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Frictionless AI Organizational Role Breakdown: Examining Data and AI Friction Part Five

In this series’ previous four parts covering the three types of friction – organizational, technological, and financial – we outlined how and why today’s organizational data and artificial intelligence (AI) strategies run into difficulties. We also explored the landscape of these strategies’ adoption, including how prevalent they are, how organizations are using them, and more. In this article, we’ll examine the data from the Altair 2023 Frictionless AI Global Survey Report to dive deeper into how employees of different role levels (e.g. executives and non-executives) responded to the survey’s various questions.


Frictionless AI Organizational Role Breakdown

Within an organization, it’s important for teams to be in alignment so work can get done smoothly, quickly, and ahead of schedule, so everyone gets the most out of the organization’s investments. When departments, teams, and individuals aren’t in alignment, it causes organizational friction. Let’s analyze the survey data as segmented by organizational role to see what, if any, differences lie between executive-level and user-level employees when it comes to friction within organizational data and AI strategies.

To begin, the data suggests that executive-level and user-level employees don’t see eye to eye on data science enablement programs’ efficacy. Recall that most organizations create dedicated data science enablement programs to upskill current employees. Upskilling is important because both executive-level and user-level employees agree on the difficulties of finding data science talent — the groups said their organizations struggle to find enough data science talent at nearly identical rates (74% and 75%, respectively). However, while 96% of executive-level respondents said there was a structured data science enablement program in place at their organization, just 83% of user-level employees said the same. That means just 4% of executive-level employees said there was no data science program in place, compared to 17% of user-level employees. This disconnect may be a cause of organizational friction.

That wasn’t the only response that revealed a disconnect between executives and users. When asked if they believe their organization can scale AI projects without training domain experts in data science, 69% of executives said “yes,” while just 51% of users said the same.

Additionally, though by a smaller margin, more executives (33%) believe teams are working in silos and not communicating effectively across teams compared to user-level employees (25%). Below, you can see how executives’ and users’ views differ slightly on what they believe hinders their organization’s ability to deploy effective organizational AI strategies.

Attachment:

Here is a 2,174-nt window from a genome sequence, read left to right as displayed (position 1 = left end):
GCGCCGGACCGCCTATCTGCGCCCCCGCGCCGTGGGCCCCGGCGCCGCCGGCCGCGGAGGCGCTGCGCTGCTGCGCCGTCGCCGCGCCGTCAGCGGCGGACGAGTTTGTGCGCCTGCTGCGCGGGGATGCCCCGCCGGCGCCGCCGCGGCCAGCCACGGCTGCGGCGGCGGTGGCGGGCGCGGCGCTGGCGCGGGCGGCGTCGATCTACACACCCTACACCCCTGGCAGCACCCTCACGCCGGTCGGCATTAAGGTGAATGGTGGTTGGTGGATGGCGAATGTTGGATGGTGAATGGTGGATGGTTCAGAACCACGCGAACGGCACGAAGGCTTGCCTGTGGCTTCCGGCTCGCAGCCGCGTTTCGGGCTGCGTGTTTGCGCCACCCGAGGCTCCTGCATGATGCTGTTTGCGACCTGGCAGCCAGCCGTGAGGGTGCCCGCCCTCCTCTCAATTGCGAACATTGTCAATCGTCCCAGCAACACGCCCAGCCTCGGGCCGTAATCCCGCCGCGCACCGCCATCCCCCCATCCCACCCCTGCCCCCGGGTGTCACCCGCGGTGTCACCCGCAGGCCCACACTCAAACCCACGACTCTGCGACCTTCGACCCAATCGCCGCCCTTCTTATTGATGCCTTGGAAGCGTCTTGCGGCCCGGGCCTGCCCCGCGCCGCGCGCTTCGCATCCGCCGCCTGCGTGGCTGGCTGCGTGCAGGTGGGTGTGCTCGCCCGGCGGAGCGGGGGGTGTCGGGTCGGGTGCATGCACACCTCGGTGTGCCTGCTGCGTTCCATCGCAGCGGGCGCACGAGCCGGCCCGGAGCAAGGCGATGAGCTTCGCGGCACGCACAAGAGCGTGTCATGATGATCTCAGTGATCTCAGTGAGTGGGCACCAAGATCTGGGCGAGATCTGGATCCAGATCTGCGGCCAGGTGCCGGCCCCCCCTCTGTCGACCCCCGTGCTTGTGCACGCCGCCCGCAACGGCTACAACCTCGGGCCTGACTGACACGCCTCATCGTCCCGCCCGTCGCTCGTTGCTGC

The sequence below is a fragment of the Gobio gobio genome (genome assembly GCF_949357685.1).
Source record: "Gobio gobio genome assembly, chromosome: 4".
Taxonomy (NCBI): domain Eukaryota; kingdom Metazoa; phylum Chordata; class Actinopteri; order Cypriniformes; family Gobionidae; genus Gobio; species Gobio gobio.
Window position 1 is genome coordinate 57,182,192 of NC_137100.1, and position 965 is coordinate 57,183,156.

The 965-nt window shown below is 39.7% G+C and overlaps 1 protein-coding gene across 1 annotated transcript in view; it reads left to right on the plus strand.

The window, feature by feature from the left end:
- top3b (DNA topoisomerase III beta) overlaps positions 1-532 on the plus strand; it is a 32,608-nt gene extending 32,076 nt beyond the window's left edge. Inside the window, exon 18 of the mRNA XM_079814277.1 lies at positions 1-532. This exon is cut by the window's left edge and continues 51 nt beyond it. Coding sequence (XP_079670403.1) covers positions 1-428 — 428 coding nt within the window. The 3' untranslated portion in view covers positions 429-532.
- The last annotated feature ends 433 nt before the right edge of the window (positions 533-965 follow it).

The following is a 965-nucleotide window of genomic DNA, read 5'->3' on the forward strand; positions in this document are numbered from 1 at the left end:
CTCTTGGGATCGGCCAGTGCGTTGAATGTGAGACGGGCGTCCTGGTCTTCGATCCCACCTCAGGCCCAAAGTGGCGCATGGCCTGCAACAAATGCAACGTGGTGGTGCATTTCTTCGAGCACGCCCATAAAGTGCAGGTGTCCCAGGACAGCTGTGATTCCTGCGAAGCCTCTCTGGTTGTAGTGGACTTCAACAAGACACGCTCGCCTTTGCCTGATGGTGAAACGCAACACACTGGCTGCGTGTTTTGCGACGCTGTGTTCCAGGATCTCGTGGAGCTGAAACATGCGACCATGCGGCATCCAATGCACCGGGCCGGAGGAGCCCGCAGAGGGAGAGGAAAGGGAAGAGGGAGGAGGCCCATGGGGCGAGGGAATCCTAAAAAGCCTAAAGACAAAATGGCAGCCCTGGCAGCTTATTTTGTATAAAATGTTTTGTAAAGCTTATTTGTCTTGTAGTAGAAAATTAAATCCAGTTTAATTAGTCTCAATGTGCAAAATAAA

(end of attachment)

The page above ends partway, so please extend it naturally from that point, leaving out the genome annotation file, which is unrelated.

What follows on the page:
Here, you can see how executives’ and users’ views differ on what challenges they believe can be solved with AI within their organization.

There are also, however, many areas of alignment between these two groups. In general, executives and users are aligned on the challenges that teams and organizations face and understand a lack of talent leads to a great deal of organizational friction. For example, they showed nearly identical responses when asked what percent of data science projects hadn’t made it to production within the past two years — both groups said that more than half of such projects failed (33% and 32%, respectively). They also believed their organization makes working with AI tools more complicated than it needs to be (65% and 60%, respectively).



Overall, the data shows that there are a few significant areas of disconnect between executive-level employees and user-level employees surrounding organizational data and AI initiatives. These areas can be a significant source of friction throughout organizations. There’s an especially concerning disconnect between these groups concerning the availability of dedicated data science enablement programs. In a global landscape where basically every organization struggles to hire the data science talent they want, it's crucial that organizations’ existing employees have the ability to upskill their toolkit so they can start providing data insight to teams, departments, and beyond.

Click here to read the final part in this series, "Frictionless AI Geographical Location Breakdown: Examining Data and AI Friction Part Six."

For more information, be sure to check out more of Altair’s Frictionless AI resources, including: